MONTREAL -- The derisive chants of "Lund-qvist! … Lund-qvist!" went up in Bell Centre during Wednesday's warmup, and then again at increased volume while the ice was still wet following the opening faceoff.
But by night's end, New York Rangers goalie Henrik Lundqvist had silenced a frustrated crowd in stoning the Montreal Canadiens with a stellar performance, turning aside 31 shots for a 2-0 victory in Game 1 of the Eastern Conference First Round.
"Yeah, it was funny," Lundqvist said of the early mocking, happily parked under the Broadway Hat that is voted by the Rangers to the game's most valuable player. "It started the first 20 seconds, I think. It doesn't matter how you feel sometimes. As a goalie, you never know how the game is going to be played. You just go out there and react to what's in front of you. Even though you feel great, you might give up four, five goals, but I just went out there and tried to feel as good as I could and believe in my game and what I've been doing the past couple weeks.
[RELATED: Lack of playoff scoring still haunting Canadiens | Complete Rangers vs. Canadiens series coverage]
"Sometimes when the pressure goes up it's easier to block out the things that don't really matter. It's just one game. We have to prove ourselves, I have to prove myself every game we go out here, but it was definitely the start we were looking for."
It's fashionable to set up a playoff series with a subplot of goalie versus goalie, no matter that they don't see each other any closer than 180 feet away unless they're skating to their benches during TV timeouts. At no point during Lundqvist's six-minute postgame chat was there mention of the name of Carey Price, his rival in the Canadiens net who made 29 saves, yielding just a first-period backhand goal by Tanner Glass before being pulled for an extra skater in the game's final stages.
Video: NYR@MTL, Gm1: Lundqvist shuts out Habs in Game 1 win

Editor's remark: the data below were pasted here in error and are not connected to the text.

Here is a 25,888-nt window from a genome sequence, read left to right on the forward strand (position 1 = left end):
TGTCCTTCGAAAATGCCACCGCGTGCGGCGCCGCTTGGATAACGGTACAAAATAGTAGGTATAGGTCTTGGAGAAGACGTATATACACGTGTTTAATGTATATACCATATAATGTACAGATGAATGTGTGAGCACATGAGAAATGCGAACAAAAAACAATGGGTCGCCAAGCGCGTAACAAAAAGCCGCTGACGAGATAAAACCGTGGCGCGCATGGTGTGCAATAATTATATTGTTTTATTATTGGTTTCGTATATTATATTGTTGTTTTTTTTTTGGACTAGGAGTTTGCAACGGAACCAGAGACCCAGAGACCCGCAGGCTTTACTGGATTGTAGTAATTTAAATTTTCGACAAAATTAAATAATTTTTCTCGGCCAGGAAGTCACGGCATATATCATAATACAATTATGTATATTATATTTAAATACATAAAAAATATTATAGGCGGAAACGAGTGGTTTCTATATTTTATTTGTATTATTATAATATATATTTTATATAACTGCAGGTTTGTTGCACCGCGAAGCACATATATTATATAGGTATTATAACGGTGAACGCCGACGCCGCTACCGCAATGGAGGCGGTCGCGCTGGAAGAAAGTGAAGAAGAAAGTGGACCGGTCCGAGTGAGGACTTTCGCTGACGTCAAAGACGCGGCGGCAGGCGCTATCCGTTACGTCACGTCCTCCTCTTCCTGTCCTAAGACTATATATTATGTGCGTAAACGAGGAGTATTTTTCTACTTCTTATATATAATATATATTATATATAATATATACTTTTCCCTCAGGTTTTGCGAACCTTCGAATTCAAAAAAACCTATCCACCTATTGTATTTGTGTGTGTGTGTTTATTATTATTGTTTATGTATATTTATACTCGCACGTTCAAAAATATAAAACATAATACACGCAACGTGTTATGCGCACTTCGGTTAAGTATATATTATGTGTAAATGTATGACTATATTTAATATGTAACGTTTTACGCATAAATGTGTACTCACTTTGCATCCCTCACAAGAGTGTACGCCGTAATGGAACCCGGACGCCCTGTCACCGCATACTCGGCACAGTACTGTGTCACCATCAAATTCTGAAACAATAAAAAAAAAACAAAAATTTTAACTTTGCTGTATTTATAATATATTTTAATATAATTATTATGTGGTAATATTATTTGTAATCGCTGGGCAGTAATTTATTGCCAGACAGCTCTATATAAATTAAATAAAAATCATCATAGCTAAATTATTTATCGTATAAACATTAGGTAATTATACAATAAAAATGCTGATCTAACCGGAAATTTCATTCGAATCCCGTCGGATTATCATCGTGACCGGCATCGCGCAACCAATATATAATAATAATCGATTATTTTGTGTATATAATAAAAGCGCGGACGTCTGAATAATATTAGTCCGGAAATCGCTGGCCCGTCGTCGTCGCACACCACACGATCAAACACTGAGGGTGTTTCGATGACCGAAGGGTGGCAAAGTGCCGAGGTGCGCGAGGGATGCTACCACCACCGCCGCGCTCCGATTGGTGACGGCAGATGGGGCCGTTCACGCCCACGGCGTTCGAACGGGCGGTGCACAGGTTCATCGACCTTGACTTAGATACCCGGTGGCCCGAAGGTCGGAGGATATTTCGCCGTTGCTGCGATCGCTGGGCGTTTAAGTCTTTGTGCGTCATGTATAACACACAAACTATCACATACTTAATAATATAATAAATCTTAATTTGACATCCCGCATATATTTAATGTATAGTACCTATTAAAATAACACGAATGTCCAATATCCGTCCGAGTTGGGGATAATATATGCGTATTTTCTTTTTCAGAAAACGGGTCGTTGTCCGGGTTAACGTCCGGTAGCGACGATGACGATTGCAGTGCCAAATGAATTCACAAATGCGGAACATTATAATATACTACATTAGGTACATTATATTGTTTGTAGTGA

But the talk was rich coming into this series about Lundqvist's struggles against the Canadiens, with a record of 14-17-3 and .898 save percentage against Montreal in 35 regular-season appearances.
In regular-season and playoff games head-to-head against Price, Lundqvist entered Game 1 with a record of 6-9-2, a 3.08 goals-against average and .892 save percentage. Price was 10-5-1, 2.67, .913 and two shutouts.
In his last playoff game on Bell Centre ice, Game 5 of the 2014 Eastern Conference Final, Lundqvist was given the mercy hook by coach Alain Vigneault midway through the second period after having surrendered four goals on 18 shots.
But he returned brilliantly for Game 6 at Madison Square Garden two nights later to shut out the Canadiens 1-0 and clinch the series. With Wednesday's shutout, Lundqvist has blanked Montreal twice in a row in the postseason.
It was the 10th postseason shutout for Lundqvist, pushing him past Mike Richter as the Rangers all-time leader. And a little more history: Lundqvist became the first Rangers goalie to get a playoff shutout in Montreal since Chuck Rayner on April 6, 1950.
Even with the experience of 116 playoff games, Lundqvist admitted to "butterflies for two days" before Game 1.
Video: NYR@MTL, Gm1: Lundqvist stones Weber with shoulder
"You know the importance. The urgency goes up and the desperation goes up," he said. "I've been thinking about this almost every hour for the past week, about the start. You're anxious, nervous and excited at the same time. It's just nice to get going. There's so much inside you that you want to get going, test yourself.
"I was just excited to see how well we played. We had some great meetings the last couple days but it's not easy to go out the first game and execute the way you discussed, but we did (and) we started off on the right foot."
Lundqvist stopped 16 shots in the first period, then pretty much grew moss for a good portion of the second as the Rangers shifted the momentum their way. But the Canadiens found their game as the period wore on and Lundqvist would be tested, especially on the power play by defenseman Shea Weber.
Video: NYR@MTL, Gm1: Lundqvist denies Pacioretty with a pad
"It surprised me a little bit. (Weber) was coming there with a pretty good shot. Half slide, half butterfly, old school on that one," Lundqvist said with a grin.
"It was a battle. Obviously there's been a lot of talk about me playing up here but I've been feeling pretty good the past week, and when I get the support I had tonight, it's a great feeling to be out there and battle. We came up with some huge plays toward the end. We'll enjoy this tonight and start over tomorrow with preparation (for Game 2)."
He knows the Lundqvist chants will resume Friday night, and he's probably even looking forward to them, the Canadiens now skating on ice that is a little thinner than it was before the series began.